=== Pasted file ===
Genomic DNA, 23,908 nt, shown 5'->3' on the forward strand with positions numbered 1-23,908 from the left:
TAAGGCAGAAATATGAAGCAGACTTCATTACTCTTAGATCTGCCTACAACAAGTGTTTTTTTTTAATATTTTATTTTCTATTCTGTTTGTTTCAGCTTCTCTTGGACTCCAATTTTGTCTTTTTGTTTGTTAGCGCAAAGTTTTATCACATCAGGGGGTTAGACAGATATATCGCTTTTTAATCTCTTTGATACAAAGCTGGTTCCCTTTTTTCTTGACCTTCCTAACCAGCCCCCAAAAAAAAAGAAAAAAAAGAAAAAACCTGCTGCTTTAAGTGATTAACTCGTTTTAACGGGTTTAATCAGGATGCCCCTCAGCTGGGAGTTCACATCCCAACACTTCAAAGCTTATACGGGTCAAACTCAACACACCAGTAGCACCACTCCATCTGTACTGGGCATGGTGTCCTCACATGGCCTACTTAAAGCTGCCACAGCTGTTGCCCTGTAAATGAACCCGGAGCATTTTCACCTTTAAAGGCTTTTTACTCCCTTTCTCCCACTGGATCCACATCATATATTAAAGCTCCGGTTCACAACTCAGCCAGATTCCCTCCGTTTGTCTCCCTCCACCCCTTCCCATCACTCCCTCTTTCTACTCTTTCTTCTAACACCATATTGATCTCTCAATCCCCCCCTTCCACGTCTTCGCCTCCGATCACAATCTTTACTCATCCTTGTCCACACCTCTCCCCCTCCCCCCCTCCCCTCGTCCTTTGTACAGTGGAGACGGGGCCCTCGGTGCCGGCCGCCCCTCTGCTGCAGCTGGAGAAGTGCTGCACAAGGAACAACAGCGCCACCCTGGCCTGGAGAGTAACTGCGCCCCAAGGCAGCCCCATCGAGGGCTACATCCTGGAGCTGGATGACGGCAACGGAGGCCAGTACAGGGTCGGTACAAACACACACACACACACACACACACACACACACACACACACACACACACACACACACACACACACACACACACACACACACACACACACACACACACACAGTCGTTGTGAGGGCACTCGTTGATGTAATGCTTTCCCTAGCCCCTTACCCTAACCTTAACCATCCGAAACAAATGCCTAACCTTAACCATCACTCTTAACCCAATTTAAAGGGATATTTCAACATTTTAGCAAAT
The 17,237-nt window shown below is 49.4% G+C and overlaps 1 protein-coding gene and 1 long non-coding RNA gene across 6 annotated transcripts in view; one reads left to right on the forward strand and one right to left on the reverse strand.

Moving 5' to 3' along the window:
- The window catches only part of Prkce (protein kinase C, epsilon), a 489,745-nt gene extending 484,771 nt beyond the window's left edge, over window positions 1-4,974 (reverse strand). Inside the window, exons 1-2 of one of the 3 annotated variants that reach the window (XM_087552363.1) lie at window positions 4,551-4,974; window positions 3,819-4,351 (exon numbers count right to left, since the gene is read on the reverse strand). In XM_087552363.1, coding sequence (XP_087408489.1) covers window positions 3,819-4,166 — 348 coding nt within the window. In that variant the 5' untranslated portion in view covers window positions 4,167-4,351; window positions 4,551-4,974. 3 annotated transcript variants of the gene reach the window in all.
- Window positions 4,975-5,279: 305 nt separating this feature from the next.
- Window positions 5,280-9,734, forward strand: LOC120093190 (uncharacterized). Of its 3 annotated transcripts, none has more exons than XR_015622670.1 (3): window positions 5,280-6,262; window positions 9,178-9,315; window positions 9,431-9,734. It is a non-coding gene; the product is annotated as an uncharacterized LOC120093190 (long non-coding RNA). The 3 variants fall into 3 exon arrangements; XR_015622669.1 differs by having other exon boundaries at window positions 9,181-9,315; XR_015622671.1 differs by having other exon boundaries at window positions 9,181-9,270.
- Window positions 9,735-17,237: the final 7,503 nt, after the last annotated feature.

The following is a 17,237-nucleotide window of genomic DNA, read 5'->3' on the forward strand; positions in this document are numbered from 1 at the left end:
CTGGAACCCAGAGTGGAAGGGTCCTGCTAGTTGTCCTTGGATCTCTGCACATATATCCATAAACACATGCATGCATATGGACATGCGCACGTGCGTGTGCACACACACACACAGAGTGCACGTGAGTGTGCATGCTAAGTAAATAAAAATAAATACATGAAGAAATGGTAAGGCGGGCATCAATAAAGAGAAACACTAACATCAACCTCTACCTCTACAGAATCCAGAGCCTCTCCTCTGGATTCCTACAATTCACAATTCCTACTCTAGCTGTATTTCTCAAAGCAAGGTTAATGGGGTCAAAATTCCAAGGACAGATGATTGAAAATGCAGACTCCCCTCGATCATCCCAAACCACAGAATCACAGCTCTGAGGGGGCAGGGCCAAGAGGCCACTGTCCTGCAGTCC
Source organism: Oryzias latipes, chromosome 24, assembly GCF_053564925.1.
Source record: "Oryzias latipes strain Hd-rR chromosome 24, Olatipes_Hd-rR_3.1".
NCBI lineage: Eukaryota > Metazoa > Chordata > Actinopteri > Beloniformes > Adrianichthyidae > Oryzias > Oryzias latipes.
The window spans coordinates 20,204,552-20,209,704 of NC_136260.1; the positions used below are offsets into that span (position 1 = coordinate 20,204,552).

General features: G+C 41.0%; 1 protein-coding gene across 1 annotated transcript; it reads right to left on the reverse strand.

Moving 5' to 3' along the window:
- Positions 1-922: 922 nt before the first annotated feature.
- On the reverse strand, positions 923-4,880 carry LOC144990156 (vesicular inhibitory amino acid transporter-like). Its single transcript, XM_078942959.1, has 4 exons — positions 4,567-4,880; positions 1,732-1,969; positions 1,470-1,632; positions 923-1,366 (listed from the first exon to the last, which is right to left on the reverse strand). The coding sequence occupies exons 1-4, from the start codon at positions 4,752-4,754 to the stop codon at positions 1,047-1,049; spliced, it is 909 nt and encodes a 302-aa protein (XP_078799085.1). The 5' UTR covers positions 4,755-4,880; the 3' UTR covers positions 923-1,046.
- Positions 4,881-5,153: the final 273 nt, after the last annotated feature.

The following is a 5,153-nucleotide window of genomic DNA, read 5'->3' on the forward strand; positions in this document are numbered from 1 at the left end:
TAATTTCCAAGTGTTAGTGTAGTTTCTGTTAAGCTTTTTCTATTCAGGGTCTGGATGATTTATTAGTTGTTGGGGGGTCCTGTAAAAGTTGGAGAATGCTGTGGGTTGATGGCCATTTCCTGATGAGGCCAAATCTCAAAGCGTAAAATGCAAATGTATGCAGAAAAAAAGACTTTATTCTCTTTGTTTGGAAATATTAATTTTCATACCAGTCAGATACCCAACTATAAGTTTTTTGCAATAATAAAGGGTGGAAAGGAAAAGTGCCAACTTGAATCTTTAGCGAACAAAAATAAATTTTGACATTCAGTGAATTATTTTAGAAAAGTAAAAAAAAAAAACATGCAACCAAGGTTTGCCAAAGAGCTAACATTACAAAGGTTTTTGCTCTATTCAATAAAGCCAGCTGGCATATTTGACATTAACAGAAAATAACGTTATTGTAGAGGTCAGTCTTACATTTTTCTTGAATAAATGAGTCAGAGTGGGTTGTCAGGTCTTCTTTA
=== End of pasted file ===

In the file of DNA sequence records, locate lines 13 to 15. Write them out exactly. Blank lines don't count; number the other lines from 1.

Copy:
NCBI lineage: Eukaryota > Metazoa > Chordata > Actinopteri > Beloniformes > Adrianichthyidae > Oryzias > Oryzias latipes.
The window spans coordinates 20,204,552-20,209,704 of NC_136260.1; the positions used below are offsets into that span (position 1 = coordinate 20,204,552).

General features: G+C 41.0%; 1 protein-coding gene across 1 annotated transcript; it reads right to left on the reverse strand.